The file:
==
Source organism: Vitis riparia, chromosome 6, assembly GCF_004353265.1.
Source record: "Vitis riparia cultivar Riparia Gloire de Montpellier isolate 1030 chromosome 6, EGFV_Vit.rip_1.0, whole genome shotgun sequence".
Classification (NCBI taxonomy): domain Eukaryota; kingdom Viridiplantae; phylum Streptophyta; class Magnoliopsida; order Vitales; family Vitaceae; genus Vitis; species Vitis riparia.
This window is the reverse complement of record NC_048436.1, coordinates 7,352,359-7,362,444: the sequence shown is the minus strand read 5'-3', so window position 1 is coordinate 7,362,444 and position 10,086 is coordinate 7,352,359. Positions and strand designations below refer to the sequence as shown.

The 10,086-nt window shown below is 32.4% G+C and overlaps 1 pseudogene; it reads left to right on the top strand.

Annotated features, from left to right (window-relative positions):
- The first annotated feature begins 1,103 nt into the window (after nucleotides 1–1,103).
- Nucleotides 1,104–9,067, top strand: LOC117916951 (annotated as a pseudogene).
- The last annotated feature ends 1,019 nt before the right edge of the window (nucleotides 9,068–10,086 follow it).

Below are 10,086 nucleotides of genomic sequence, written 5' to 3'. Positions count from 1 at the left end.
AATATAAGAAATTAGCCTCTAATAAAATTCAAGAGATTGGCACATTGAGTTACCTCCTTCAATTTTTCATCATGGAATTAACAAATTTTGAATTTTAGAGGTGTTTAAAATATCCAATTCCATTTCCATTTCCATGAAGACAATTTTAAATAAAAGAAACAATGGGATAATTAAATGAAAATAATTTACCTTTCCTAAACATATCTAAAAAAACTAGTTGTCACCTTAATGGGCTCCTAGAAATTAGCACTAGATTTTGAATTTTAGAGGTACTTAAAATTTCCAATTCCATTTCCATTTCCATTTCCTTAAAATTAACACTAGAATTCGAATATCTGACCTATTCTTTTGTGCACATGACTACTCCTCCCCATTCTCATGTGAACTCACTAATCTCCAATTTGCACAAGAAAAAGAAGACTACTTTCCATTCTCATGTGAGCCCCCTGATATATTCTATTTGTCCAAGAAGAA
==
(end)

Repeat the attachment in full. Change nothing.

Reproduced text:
Source organism: Vitis riparia, chromosome 6, assembly GCF_004353265.1.
Source record: "Vitis riparia cultivar Riparia Gloire de Montpellier isolate 1030 chromosome 6, EGFV_Vit.rip_1.0, whole genome shotgun sequence".
Classification (NCBI taxonomy): domain Eukaryota; kingdom Viridiplantae; phylum Streptophyta; class Magnoliopsida; order Vitales; family Vitaceae; genus Vitis; species Vitis riparia.
This window is the reverse complement of record NC_048436.1, coordinates 7,352,359-7,362,444: the sequence shown is the minus strand read 5'-3', so window position 1 is coordinate 7,362,444 and position 10,086 is coordinate 7,352,359. Positions and strand designations below refer to the sequence as shown.

The 10,086-nt window shown below is 32.4% G+C and overlaps 1 pseudogene; it reads left to right on the top strand.

Annotated features, from left to right (window-relative positions):
- The first annotated feature begins 1,103 nt into the window (after nucleotides 1–1,103).
- Nucleotides 1,104–9,067, top strand: LOC117916951 (annotated as a pseudogene).
- The last annotated feature ends 1,019 nt before the right edge of the window (nucleotides 9,068–10,086 follow it).

Below are 10,086 nucleotides of genomic sequence, written 5' to 3'. Positions count from 1 at the left end.
AATATAAGAAATTAGCCTCTAATAAAATTCAAGAGATTGGCACATTGAGTTACCTCCTTCAATTTTTCATCATGGAATTAACAAATTTTGAATTTTAGAGGTGTTTAAAATATCCAATTCCATTTCCATTTCCATGAAGACAATTTTAAATAAAAGAAACAATGGGATAATTAAATGAAAATAATTTACCTTTCCTAAACATATCTAAAAAAACTAGTTGTCACCTTAATGGGCTCCTAGAAATTAGCACTAGATTTTGAATTTTAGAGGTACTTAAAATTTCCAATTCCATTTCCATTTCCATTTCCTTAAAATTAACACTAGAATTCGAATATCTGACCTATTCTTTTGTGCACATGACTACTCCTCCCCATTCTCATGTGAACTCACTAATCTCCAATTTGCACAAGAAAAAGAAGACTACTTTCCATTCTCATGTGAGCCCCCTGATATATTCTATTTGTCCAAGAAGAA